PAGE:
It is easy to say anger an immigration or imports or banks is irrational if you aren't on the sharp end of the stick.
The New York Times article notes the unifying threads they did find:
More than anything, several Trump volunteers here said, the Great Recession exposed a corrupt, out-of-touch ruling class in Washington that allows big corporations to outsource jobs at will while doing nothing to address millions of illegal immigrants who compete for jobs and drain government coffers. In Mr. Trump, they say, they see a potential antidote to all of this. A man too wealthy to be bought or co-opted. A man with the blunt-force clarity to declare that he is ready to Make America Great Again.
“I think we’ve come to the conclusion that our country is falling apart, and we have to take care of it,” Mrs. Linsky said.
Mr. Peele was still unloading signs when Marcos Quevedo pulled up. He, too, wanted a Trump sign. Mr. Quevedo, 45, is the president of Sleepdreams Diagnostics, which also has office space in the cigar factory. The aftermath of the Great Recession cost Mr. Quevedo his managerial position with a sleep diagnosis company and contributed to the collapse of his marriage. “Corporate America got a little ruthless,” is how he puts it.
Mr. Quevedo, a registered Democrat who was raised in West Tampa by parents who fled Cuba, says he is troubled by what he sees as thuggishness and racially charged language at Trump campaign rallies. But such is his frustration with both parties, and his desperation to shake up Washington, that he is willing to overlook the ugliness. “I’m turning my cheek to the David Duke comments,” he said.
This is not to say there is not a strong undercurrent of white identity politics, in the same way that you could call the traditional-marriage movement "identity politics for Christians," but I don't see that as anything more that the losers in the race-based grievance industry and spoils system that is now firmly welded to federal law deciding they want some of the same treatment. Lower class whites have been selected by Congress and by the courts to be the bill payer for attempting to improve the lot of just about everyone else. What possible justification is there in setting a quota that keeps out of a selective university the son of a coal miner or mill worker while making room for the offspring of an minority actor or financier or politician? The grievances are real and as the economy goes further into the crapper it will only get worse.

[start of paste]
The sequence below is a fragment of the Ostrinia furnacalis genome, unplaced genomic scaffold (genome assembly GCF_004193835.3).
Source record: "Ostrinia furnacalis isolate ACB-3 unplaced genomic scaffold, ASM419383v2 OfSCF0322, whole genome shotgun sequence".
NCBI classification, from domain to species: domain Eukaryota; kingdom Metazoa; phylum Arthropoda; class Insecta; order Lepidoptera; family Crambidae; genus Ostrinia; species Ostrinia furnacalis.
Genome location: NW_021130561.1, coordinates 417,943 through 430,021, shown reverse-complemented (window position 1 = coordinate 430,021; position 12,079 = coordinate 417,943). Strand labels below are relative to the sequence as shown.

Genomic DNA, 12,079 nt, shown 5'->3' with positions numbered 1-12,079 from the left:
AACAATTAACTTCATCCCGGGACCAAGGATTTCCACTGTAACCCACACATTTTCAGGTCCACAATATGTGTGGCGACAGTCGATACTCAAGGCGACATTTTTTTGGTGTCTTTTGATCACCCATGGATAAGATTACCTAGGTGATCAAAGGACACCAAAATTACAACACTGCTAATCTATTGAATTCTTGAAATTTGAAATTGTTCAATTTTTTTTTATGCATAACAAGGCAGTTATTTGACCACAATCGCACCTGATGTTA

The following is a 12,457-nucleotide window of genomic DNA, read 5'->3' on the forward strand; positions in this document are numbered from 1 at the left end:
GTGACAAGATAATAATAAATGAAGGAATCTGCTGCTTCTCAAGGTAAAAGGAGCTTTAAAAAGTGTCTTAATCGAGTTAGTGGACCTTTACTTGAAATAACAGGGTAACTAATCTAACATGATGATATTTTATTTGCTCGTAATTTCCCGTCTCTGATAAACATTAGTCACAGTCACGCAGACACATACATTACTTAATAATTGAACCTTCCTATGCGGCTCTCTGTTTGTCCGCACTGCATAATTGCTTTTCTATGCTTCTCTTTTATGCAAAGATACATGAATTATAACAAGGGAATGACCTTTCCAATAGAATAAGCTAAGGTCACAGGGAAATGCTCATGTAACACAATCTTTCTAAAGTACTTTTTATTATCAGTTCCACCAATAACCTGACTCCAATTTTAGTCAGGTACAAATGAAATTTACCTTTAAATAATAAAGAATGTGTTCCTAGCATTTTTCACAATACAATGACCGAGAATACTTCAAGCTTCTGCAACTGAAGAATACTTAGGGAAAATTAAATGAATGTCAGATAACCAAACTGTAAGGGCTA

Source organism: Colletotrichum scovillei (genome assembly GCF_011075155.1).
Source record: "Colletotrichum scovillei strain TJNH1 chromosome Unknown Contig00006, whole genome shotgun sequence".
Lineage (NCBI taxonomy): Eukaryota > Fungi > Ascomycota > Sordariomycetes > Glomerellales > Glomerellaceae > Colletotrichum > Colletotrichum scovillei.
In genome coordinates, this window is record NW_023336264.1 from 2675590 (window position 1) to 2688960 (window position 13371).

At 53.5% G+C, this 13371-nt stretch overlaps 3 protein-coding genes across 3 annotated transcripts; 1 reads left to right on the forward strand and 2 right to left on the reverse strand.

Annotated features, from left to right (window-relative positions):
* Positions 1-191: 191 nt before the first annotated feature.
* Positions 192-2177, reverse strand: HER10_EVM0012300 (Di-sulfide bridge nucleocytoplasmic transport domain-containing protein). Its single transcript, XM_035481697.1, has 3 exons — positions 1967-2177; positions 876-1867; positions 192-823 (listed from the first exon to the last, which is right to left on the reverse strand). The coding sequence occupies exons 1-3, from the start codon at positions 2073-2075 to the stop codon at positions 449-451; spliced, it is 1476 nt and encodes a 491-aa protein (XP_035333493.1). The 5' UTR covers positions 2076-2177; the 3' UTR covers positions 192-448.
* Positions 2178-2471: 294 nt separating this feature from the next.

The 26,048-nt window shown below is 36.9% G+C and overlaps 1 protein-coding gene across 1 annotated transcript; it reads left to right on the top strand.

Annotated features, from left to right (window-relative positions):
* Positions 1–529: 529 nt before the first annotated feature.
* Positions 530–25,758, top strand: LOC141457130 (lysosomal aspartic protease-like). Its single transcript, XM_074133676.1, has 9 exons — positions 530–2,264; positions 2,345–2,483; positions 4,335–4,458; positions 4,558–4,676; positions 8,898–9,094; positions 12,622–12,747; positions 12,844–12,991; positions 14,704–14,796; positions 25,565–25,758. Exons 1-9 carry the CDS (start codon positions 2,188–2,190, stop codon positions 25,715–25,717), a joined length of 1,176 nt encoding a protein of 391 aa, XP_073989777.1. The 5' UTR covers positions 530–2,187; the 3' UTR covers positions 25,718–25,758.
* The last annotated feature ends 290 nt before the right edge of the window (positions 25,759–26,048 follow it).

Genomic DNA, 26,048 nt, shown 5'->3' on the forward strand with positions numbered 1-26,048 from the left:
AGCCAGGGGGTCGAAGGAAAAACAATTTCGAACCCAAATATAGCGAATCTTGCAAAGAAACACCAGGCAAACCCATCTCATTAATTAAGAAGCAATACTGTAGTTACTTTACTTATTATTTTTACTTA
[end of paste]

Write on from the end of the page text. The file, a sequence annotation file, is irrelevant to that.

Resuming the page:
But the real unifying factor that people are overlooking is that lower middle class families and communities, regardless of color or ethnicity or race, are realizing that the political status quo is buggering them left, right, and center. These families and communities realize that people like Williamson think they are a drain on society and should probably just die and be done with it. They have not just lost faith in the answers being offered by anyone they have lost faith that anyone actually cares. They aren't idiots that believe Trump is going to actually change things, they know he probably won't, but voting for him is a strike at the people who have created this mess. It may not be totally rational but it is much more rational than labeling Trump supporters as white supremacists and racists and drug addicts and losers.
Back when Rod Serling was doing the television show Night Gallery, he threw light comedic vignettes into the usual mix of horror and fear (sort of a metaphor for the Trump candidacy). One of my favorites was called How to Cure the Common Vampire:
I can't find a video clip... thank you copyright laws... but I did find the script via Google Books
That's what you're seeing with the appeal of Trump. It isn't race based, it is based in desperation and abandonment and betrayal. No one knows if he'll do what he says but they figure they are no worse off for having tried.